steventhernandez on April 25, 2021:

thanks for the Google Chrome tips and how to fix this you gave

Micheal (author) from United Kingdom on October 17, 2014:

Hello tillsontitan, this has all the info that people need to sort out their security on Chrome. Thanks for commenting.

Mary Craig from New York on October 15, 2014:

This has to be the safest hub around ;) You've covered a lot of ground here and covered it well, certainly beneficial to many web site creators as well as many who just surf the web.

Voted up, useful, and interesting.

Micheal (author) from United Kingdom on August 15, 2014:

Thank you Pamela99,

This hub gets a lot of traffic.

I suppose it is so popular because it solves a problem.

According to the poll above, it affects 93% of web users.

This solution helps a lot of people so I dare say it will continue to be evergreen.

Pamela Oglesby from Sunny Florida on August 14, 2014:

I know this is not a new hub, and I may have read it before because it has such a wealth of good information on this subject that I find very helpful. I work hard to try to understand all the intracacies of the computer.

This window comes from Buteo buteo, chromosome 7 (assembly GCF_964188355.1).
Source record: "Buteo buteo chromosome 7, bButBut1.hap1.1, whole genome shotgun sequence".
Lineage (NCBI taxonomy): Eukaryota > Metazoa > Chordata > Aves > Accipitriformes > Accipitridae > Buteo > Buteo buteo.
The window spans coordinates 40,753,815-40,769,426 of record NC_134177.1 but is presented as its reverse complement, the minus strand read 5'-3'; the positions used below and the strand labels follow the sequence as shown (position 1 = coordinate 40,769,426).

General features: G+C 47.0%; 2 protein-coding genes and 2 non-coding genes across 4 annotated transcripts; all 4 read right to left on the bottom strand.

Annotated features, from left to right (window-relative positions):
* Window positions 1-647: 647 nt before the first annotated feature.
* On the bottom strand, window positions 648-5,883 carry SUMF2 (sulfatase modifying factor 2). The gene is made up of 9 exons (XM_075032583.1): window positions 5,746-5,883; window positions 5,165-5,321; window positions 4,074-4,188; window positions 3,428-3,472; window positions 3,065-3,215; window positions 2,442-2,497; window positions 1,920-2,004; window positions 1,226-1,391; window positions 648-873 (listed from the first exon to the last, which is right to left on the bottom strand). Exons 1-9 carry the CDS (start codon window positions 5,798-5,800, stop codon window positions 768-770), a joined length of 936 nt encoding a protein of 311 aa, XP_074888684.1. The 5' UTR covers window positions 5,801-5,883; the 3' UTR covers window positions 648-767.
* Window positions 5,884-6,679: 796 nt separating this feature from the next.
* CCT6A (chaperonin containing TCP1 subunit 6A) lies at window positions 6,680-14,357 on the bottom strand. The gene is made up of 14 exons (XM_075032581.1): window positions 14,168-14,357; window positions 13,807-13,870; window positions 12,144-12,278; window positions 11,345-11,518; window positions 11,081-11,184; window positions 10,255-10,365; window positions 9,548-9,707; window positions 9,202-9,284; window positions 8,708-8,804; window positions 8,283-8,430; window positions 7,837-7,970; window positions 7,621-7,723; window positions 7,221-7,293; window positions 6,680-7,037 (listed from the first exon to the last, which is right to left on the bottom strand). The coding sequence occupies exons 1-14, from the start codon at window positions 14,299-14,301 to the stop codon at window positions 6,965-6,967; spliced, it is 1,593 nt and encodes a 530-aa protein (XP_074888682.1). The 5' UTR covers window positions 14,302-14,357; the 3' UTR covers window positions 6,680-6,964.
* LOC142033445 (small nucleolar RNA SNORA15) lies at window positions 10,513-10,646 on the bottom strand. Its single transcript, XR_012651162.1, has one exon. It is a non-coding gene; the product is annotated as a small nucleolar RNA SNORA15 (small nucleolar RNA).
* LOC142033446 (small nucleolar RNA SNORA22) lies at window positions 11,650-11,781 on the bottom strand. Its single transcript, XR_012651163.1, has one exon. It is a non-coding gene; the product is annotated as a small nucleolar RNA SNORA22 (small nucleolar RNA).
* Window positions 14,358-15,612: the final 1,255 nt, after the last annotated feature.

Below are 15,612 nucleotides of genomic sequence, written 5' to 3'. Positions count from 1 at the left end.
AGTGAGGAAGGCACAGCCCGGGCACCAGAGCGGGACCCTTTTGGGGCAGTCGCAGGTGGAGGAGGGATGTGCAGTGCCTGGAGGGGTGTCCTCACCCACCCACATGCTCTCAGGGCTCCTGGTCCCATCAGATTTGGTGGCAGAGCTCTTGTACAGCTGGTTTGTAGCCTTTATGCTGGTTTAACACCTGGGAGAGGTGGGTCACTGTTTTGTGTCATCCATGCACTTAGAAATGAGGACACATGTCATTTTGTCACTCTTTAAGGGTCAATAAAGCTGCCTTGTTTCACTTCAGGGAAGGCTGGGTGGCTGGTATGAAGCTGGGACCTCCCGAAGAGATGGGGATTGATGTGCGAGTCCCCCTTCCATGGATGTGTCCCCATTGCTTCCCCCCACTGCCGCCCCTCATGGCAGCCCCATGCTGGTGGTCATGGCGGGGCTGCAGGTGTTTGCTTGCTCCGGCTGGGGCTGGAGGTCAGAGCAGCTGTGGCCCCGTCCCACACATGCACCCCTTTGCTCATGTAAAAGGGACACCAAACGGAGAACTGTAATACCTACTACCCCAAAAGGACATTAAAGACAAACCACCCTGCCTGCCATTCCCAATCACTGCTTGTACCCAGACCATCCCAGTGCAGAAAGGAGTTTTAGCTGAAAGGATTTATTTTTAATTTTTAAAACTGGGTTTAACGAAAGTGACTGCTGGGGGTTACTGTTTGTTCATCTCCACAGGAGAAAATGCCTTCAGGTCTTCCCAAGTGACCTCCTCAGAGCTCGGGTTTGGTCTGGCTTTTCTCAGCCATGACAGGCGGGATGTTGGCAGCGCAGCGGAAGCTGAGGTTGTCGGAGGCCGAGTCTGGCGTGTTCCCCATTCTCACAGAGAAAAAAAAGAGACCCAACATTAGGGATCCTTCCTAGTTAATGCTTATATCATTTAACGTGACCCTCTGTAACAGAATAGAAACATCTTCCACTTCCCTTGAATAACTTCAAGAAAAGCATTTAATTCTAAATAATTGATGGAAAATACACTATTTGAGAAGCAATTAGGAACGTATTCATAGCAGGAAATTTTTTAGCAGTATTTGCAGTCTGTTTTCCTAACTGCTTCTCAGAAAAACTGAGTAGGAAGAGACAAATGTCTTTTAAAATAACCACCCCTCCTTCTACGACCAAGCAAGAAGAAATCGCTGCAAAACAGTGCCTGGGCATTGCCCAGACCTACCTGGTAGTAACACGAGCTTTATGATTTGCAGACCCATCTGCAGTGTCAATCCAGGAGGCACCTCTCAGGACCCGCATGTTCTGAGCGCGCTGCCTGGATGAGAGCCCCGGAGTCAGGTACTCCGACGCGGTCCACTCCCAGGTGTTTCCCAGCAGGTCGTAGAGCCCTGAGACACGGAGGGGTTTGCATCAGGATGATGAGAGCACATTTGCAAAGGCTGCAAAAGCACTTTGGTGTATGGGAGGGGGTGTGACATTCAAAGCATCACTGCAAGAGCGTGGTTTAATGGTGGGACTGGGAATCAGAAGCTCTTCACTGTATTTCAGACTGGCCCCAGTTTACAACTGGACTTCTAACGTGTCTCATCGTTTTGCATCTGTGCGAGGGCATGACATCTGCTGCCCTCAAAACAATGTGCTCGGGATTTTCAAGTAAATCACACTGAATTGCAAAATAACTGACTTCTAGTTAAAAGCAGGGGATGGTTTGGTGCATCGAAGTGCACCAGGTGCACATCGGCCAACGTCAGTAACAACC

You gave us a lot of great information in this hub, and explained it in a way that even I could understand.

Micheal (author) from United Kingdom on November 15, 2013:

Hello tirelesstraveler, Chrome is a brilliant browser and it's security systems is among the best on the market. And it's free. Ka ching!

Glad it worked well for both you and your husband.'s computers.

Judy Specht from California on November 15, 2013:

Had horrible trouble most of the summer and fall with anything HP. My husband kept telling me it was HP and HP told me it was my computer. I was doing virus scans every hour and coming up with nothing. Finally switched to Chrome. Then received notice that Adobe was hacked at a very high level by our identity protection. Only user name and password was stolen. Then my husbands work lap top he uses at home crashed. He took it back to work (computer company)and spent hours with the recovery specialist to get it up again. Then internet crashed; when he switched to chrome it worked. There was justice for me in the end. Computer Engineers don't know everything. LOL

Micheal (author) from United Kingdom on September 24, 2013:

Thanks Sandyspider, We must keep our security up to date and be vigilant.

Cyber attacks are becoming a more common feature of web life not less.

Sandy Mertens from Wisconsin, USA on September 11, 2013:

Between Chrome and my software I feel secure. But even then something can always slip through. Very good tutorial.

Micheal (author) from United Kingdom on July 21, 2013:

Hello Natasha,

Without seeing the screen it would be difficult for me to say exactly.

I am working on a video to clarify the process.

Natasha on July 20, 2013:

Please bear with me. I guess I am not that smart to understand this. There are to sides on the screen that opens. Some things are in purple, red and blue on the same line (on both bides). which one should I be looking for to remove? And how do I actually remove it and on which side to remove (left or right)? Thank you!!!!!!!!